St. Petersburg, 1914
Maybe you didn’t know that the first players to be recognized as Grandmasters were Emanuel Lasker, Jose Raul Capablanca, Alexander Alekhine, Siegbert Tarrasch, and Frank Marshall. Those titles were awarded by the Russian Tsar Nicholas II after the 1914 St. Petersburg tournament. The tournament included most of the world’s top players and Emanuel Lasker, World Champion at the time, won it.
Emanuel Lasker – Jose Raul Capablanca
St. Petersburg, 1914
1. e4 e5 2. Nf3 Nc6 3. Bb5 a6 4. Bxc6 dxc6 5. d4 exd4 6. Qxd4 Qxd4 7. Nxd4 Bd6
7… Bd7 and long castle might have been better.
8. Nc3 Ne7 9. O-O O-O 10. f4 Re8 11. Nb3
A necessary move in order to prevent the active Bc5.
11… f6 12. f5!
This is a very difficult move. Pawn e4 becomes backward and Black gets e5 square for his pieces. However, Lasker saw that. In order to reach e5 with the Knight, Black has to play c5, which will lock dark-squared Bishop. Also, Bc8 is now very limited with space. 50 years later, at the Olympiad in Habana, Fischer employed similar method against Unziker.
12… b6 13. Bf4 Bb7?
A mistake, as Capablanca pointed right after the game. Black pawns will be straightened up, but White has new target for his Rooks on d6 and Knight is storming to the weak square e6. Better was 13… Bxf4 14. Rxf4 c5 (preventing Nd4-e6) 15. Rd1 Bb7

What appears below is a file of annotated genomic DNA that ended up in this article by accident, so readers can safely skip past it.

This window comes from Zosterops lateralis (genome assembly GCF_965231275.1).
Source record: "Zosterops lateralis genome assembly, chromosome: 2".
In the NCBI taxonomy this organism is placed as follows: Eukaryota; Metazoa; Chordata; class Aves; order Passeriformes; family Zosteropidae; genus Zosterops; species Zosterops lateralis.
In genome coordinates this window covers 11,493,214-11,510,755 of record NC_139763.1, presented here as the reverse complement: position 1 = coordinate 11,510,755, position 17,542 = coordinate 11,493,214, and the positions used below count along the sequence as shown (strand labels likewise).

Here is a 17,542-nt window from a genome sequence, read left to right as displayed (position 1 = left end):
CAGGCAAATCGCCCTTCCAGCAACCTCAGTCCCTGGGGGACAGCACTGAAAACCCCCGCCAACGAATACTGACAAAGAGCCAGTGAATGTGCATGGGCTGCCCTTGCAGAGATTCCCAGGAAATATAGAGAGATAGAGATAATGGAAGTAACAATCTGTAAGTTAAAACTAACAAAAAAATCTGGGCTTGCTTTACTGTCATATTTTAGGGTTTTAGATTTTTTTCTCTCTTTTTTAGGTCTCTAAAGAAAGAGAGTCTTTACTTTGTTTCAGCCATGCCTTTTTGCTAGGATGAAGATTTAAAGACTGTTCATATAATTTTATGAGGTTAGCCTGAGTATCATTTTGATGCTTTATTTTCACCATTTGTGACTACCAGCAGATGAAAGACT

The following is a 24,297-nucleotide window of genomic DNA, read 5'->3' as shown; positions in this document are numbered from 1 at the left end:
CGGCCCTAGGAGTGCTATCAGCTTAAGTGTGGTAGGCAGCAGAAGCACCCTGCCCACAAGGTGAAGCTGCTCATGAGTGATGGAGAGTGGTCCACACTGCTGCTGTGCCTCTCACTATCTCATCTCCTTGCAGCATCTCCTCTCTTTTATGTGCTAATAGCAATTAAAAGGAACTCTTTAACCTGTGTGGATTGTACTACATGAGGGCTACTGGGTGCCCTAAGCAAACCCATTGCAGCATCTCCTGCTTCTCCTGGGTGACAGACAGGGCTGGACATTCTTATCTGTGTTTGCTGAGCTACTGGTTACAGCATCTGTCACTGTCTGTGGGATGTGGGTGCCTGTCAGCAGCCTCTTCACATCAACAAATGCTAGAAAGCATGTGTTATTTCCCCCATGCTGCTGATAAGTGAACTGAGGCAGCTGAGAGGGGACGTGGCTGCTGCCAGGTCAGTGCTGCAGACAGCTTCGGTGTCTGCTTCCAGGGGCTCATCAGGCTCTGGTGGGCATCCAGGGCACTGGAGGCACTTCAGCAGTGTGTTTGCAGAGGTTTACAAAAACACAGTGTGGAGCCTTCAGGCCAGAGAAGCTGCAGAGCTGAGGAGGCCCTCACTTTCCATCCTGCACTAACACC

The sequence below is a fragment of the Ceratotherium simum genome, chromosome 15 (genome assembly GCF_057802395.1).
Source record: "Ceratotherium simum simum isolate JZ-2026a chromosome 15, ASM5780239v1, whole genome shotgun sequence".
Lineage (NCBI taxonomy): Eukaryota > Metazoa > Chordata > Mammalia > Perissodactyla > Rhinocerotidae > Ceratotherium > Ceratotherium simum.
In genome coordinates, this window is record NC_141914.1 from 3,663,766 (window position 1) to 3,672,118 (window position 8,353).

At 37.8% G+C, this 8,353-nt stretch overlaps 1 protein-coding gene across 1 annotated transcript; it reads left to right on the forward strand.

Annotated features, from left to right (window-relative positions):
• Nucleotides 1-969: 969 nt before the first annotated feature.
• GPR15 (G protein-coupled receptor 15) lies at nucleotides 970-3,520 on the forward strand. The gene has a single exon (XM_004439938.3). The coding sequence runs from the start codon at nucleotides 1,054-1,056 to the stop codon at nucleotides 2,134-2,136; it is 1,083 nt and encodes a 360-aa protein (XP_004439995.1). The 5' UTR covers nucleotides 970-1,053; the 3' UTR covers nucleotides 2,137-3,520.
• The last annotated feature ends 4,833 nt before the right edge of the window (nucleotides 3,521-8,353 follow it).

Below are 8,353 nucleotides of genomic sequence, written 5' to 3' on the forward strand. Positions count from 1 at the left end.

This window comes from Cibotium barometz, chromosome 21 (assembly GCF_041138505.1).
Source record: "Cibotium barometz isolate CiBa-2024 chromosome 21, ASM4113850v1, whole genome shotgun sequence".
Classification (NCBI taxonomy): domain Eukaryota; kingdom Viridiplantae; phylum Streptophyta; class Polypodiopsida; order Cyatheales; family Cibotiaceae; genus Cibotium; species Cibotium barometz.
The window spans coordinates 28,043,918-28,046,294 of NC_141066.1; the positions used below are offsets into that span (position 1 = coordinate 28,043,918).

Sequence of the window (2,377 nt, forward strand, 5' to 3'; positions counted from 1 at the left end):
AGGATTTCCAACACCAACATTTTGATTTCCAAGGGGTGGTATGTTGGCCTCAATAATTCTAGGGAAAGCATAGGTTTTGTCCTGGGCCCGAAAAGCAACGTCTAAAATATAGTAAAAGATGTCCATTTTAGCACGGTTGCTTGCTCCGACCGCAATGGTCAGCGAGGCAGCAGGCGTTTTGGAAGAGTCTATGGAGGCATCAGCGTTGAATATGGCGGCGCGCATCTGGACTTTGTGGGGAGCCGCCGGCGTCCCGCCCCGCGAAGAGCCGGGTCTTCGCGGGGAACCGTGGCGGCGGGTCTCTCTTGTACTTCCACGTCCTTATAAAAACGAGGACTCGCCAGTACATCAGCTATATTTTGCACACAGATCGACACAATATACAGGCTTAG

14. Bxd6! cxd6 15. Nd4 Rad8
15… Bc8 16. Rad1 with strong pressure along d-file.
16. Ne6 Rd7 17. Rad1 Nc8
Black agrees on passive defense. Much better was c5, even if d5 remains weak, Knight would be able to get on e5 outpost. Now Lasker is doubling Rooks on d-file.
18. Rf2 b5 19. Rfd2 Rde7 20. b4!
Slowing down possible counterplay.
20… Kf7 21. a3 Ba8
Prolonging with passivity is equal to suicide. White will now slowly gain space on the kingside, too. Maybe it was time for an exchange sacrifice 21… Rxe6 22. fxe6+ Rxe6
22. Kf2 Ra7 23. g4 h6 24. Rd3 a5 25. h4 axb4 26. axb4 Rae7
The open a-file is of no use – there are no entry points.
27. Kf3 Rg8 28. Kf4 g6 29. Rg3 g5+ 30. Kf3
This is better than 30. hxg5 hxg5+ 31. Kf3 Rh8 and Black might get counter play over h-file.
30… Nb6 31. hxg5 hxg5 32. Rh3!
Doesn’t take pawn! 32. Rxd6 Nc4 with Ne5-Rh8 and Black starts talking.
32… Rd7 33. Kg3 Ke8 34. Rdh1 Bb7 35. e5!
Everything is set for the breach. Lasker is cleaning e4 square and his Knight enters the attack with huge power.
35… dxe5 36. Ne4 Nd5 37. N6c5
Tactical justification of a temporal pawn sacrifice. Moving the Rook would have ran into Nd6 fork.
37… Bc8 38. Nxd7 Bxd7 39. Rh7 Rf8 40. Ra1 Kd8 41. Ra8+ Bc8 42. Nc5 and as there is no defense from Rd7 or Ne6, Capablanca resigned 1-0.